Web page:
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THE SECRETARY AND THE DUKE

way," he suggested, the thin lips closing cruelly. "No, hold him, we may have further need for his sword. But have a care that he talks to no one."

Madame had raised no objection to the Duke's cool command that an end be made of Yvard, yet I did her the credit to suppose it was because she well knew she might do as she liked, and he be none the wiser.

He now settled himself upon a divan near Madame, with all the complacency of a man whose own foresight has saved him a serious trouble, and said after mature deliberation, gazing thoughtfully at the sportive cherubs on the ceiling:

"Well, it could not have been so bad after all, for I observed the caution to prepare a warning for our friends across the frontier, and had arranged for a friend of ours to be entrapped by Orleans, betraying misleading dispatches to him. A fine plan, think you? Menezes you know is devoted to me, and I have promised him a patent."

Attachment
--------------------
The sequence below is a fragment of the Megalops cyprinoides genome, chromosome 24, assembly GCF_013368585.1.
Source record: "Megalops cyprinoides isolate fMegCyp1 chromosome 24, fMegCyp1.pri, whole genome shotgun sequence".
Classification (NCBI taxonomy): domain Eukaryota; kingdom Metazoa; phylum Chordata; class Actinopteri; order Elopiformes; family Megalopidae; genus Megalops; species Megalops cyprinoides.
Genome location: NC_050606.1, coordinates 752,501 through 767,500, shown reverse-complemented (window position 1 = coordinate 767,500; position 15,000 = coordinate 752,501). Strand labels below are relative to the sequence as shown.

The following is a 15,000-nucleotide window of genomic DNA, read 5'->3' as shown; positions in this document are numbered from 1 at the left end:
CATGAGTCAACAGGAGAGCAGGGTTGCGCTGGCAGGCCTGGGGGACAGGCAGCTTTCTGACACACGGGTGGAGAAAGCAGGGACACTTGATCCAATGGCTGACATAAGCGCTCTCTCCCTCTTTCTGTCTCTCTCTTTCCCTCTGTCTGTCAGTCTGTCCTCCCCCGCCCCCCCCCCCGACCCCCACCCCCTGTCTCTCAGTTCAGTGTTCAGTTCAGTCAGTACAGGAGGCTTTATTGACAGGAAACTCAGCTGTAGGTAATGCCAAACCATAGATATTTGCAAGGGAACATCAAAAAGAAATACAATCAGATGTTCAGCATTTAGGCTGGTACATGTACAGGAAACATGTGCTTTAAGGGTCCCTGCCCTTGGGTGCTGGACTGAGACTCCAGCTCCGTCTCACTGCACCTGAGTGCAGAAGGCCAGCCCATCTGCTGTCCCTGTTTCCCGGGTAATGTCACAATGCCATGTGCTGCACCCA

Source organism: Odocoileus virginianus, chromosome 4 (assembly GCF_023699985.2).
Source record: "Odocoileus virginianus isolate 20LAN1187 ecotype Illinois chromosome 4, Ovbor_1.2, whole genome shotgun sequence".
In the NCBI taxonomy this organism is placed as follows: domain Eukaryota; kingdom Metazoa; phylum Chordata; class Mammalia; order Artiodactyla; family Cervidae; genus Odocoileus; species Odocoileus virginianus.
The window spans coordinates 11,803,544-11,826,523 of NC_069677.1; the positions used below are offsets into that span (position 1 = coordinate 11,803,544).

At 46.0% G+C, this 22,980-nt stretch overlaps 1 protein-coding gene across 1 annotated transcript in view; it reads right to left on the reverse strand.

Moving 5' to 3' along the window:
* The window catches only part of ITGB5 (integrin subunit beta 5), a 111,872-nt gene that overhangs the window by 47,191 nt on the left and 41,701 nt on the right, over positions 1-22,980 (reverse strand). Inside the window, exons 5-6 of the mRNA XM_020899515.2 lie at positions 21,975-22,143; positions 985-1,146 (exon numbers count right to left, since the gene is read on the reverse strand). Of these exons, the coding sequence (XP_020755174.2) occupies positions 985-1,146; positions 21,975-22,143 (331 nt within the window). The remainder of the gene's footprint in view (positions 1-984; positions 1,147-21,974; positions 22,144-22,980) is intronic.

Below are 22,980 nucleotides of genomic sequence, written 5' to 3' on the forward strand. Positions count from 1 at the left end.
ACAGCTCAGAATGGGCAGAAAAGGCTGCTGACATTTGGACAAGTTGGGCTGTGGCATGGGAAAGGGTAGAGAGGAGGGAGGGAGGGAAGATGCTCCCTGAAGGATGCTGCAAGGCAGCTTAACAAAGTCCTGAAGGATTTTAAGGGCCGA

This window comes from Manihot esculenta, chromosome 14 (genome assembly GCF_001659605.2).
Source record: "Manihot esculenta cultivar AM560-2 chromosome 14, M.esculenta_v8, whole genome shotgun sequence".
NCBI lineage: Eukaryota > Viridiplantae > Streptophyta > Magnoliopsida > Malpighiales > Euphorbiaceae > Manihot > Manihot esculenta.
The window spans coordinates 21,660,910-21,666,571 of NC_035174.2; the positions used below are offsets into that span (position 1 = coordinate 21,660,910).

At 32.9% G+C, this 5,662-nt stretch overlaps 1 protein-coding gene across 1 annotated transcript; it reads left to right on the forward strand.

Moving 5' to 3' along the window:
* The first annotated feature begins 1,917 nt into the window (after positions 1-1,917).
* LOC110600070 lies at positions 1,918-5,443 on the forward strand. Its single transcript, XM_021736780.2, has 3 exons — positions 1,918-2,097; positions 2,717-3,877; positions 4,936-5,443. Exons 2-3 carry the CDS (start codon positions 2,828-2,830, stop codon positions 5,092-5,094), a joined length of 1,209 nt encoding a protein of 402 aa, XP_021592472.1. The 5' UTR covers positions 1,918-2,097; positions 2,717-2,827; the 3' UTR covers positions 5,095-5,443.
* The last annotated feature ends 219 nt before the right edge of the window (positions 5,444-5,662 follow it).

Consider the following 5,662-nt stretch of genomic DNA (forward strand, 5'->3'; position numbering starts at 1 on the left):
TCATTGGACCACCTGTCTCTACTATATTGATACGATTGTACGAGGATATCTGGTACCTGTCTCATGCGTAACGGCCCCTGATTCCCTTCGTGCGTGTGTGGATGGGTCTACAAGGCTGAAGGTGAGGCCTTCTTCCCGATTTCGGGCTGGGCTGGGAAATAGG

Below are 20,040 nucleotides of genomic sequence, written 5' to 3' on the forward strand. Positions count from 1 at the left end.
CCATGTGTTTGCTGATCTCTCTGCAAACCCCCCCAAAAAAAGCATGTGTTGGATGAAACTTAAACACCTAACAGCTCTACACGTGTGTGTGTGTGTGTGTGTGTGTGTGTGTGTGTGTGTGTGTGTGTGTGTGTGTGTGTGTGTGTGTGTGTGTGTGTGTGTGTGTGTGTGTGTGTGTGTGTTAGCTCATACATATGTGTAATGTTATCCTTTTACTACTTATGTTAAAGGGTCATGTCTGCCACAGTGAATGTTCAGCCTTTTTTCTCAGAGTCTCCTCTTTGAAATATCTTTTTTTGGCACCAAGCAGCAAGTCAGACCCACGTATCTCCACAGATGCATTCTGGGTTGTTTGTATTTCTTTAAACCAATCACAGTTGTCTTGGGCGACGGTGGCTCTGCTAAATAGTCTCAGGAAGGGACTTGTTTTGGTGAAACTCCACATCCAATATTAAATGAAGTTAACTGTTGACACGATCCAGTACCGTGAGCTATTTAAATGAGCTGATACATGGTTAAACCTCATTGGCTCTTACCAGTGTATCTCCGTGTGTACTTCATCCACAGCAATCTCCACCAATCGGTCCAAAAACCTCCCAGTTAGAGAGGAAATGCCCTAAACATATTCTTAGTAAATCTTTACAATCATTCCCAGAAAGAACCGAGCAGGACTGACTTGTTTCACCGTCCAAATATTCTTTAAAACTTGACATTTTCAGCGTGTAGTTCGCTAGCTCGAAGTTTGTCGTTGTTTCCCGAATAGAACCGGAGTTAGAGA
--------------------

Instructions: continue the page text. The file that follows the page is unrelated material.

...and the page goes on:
"Who did your grace say was to be this friend?"

"Menezes."

"Why Menezes?"

"I have done much for the fellow, and he is not over clever; clever enough for the purpose, you know, but—"

"Does my lord not remember Menezes is a brother of the Perrault whom you had hanged some years ago? I fear you have been badly advised."

"No! I do not recall him."

"The rogue who cast a stone at your horse?"